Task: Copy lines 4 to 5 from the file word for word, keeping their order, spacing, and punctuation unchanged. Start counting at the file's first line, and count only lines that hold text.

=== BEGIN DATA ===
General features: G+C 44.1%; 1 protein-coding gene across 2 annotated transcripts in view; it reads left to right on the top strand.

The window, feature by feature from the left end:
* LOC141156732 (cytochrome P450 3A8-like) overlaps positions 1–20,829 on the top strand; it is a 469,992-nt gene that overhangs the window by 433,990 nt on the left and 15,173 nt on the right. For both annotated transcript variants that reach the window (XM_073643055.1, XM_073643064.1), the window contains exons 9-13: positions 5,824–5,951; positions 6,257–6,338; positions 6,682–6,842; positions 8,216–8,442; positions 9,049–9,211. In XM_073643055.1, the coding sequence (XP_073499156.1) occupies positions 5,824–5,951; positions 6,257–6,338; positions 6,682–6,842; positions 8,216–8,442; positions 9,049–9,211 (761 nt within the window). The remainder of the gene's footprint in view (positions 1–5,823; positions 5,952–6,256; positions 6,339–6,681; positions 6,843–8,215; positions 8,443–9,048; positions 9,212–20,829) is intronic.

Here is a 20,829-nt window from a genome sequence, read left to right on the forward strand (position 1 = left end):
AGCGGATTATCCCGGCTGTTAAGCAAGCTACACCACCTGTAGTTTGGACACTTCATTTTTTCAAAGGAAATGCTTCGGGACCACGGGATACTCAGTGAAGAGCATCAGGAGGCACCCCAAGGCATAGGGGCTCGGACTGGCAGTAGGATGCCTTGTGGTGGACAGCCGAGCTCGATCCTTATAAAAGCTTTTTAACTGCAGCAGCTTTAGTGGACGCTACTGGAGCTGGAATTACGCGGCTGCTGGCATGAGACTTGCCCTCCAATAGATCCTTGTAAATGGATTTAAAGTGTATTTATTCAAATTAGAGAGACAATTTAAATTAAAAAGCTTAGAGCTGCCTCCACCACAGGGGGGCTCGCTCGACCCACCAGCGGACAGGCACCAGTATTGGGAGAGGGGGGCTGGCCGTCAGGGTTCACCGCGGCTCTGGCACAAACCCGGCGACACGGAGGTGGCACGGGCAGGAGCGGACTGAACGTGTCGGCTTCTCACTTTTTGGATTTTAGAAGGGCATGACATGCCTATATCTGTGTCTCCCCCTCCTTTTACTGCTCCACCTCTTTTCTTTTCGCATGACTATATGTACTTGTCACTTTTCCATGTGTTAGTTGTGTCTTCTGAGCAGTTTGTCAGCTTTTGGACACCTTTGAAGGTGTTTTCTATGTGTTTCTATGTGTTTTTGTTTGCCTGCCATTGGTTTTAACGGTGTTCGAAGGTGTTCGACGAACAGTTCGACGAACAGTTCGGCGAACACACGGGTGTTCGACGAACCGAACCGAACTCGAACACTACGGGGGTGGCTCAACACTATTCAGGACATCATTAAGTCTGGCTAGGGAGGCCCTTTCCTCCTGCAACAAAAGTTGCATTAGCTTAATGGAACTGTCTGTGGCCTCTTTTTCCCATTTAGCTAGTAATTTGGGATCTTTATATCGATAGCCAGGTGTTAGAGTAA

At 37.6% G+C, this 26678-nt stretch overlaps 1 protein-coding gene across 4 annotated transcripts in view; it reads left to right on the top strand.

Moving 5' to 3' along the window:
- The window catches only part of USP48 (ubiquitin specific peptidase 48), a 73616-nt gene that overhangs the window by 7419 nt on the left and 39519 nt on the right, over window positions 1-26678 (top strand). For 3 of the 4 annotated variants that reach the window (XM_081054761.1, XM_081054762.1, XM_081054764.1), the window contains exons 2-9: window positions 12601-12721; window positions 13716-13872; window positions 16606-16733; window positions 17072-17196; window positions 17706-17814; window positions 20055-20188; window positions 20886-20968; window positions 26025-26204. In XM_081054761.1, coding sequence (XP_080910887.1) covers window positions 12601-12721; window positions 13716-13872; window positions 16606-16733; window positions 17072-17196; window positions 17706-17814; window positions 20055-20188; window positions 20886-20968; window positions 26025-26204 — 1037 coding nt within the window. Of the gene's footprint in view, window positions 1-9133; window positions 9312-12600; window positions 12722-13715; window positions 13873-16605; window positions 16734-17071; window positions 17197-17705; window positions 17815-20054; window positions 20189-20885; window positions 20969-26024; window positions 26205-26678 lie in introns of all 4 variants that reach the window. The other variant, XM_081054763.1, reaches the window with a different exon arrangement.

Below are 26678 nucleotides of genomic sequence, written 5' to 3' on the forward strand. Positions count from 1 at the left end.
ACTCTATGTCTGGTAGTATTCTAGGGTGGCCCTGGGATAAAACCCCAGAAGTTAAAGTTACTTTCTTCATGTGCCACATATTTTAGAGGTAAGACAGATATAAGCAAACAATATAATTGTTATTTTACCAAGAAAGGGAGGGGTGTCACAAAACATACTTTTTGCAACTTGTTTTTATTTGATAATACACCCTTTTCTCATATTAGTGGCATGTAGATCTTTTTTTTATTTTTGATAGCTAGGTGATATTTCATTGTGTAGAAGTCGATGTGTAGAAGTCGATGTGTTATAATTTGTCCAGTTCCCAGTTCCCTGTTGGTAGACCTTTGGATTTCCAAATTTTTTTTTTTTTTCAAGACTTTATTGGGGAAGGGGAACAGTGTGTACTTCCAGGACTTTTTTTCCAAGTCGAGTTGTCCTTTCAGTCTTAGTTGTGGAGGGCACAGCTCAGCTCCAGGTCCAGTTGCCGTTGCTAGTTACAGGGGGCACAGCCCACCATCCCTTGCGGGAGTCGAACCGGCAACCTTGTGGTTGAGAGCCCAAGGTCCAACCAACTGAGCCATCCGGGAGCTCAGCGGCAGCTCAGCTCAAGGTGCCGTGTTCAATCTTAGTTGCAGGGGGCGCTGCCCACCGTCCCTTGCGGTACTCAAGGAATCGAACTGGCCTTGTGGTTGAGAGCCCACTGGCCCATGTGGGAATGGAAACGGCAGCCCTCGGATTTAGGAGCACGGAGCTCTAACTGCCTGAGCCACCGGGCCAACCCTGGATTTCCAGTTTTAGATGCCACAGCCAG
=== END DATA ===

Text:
Here is a 20,829-nt window from a genome sequence, read left to right on the forward strand (position 1 = left end):
AGCGGATTATCCCGGCTGTTAAGCAAGCTACACCACCTGTAGTTTGGACACTTCATTTTTTCAAAGGAAATGCTTCGGGACCACGGGATACTCAGTGAAGAGCATCAGGAGGCACCCCAAGGCATAGGGGCTCGGACTGGCAGTAGGATGCCTTGTGGTGGACAGCCGAGCTCGATCCTTATAAAAGCTTTTTAACTGCAGCAGCTTTAGTGGACGCTACTGGAGCTGGAATTACGCGGCTGCTGGCATGAGACTTGCCCTCCAATAGATCCTTGTAAATGGATTTAAAGTGTATTTATTCAAATTAGAGAGACAATTTAAATTAAAAAGCTTAGAGCTGCCTCCACCACAGGGGGGCTCGCTCGACCCACCAGCGGACAGGCACCAGTATTGGGAGAGGGGGGCTGGCCGTCAGGGTTCACCGCGGCTCTGGCACAAACCCGGCGACACGGAGGTGGCACGGGCAGGAGCGGACTGAACGTGTCGGCTTCTCACTTTTTGGATTTTAGAAGGGCATGACATGCCTATATCTGTGTCTCCCCCTCCTTTTACTGCTCCACCTCTTTTCTTTTCGCATGACTATATGTACTTGTCACTTTTCCATGTGTTAGTTGTGTCTTCTGAGCAGTTTGTCAGCTTTTGGACACCTTTGAAGGTGTTTTCTATGTGTTTCTATGTGTTTTTGTTTGCCTGCCATTGGTTTTAACGGTGTTCGAAGGTGTTCGACGAACAGTTCGACGAACAGTTCGGCGAACACACGGGTGTTCGACGAACCGAACCGAACTCGAACACTACGGGGGTGGCTCAACACTATTCAGGACATCATTAAGTCTGGCTAGGGAGGCCCTTTCCTCCTGCAACAAAAGTTGCATTAGCTTAATGGAACTGTCTGTGGCCTCTTTTTCCCATTTAGCTAGTAATTTGGGATCTTTATATCGATAGCCAGGTGTTAGAGTAA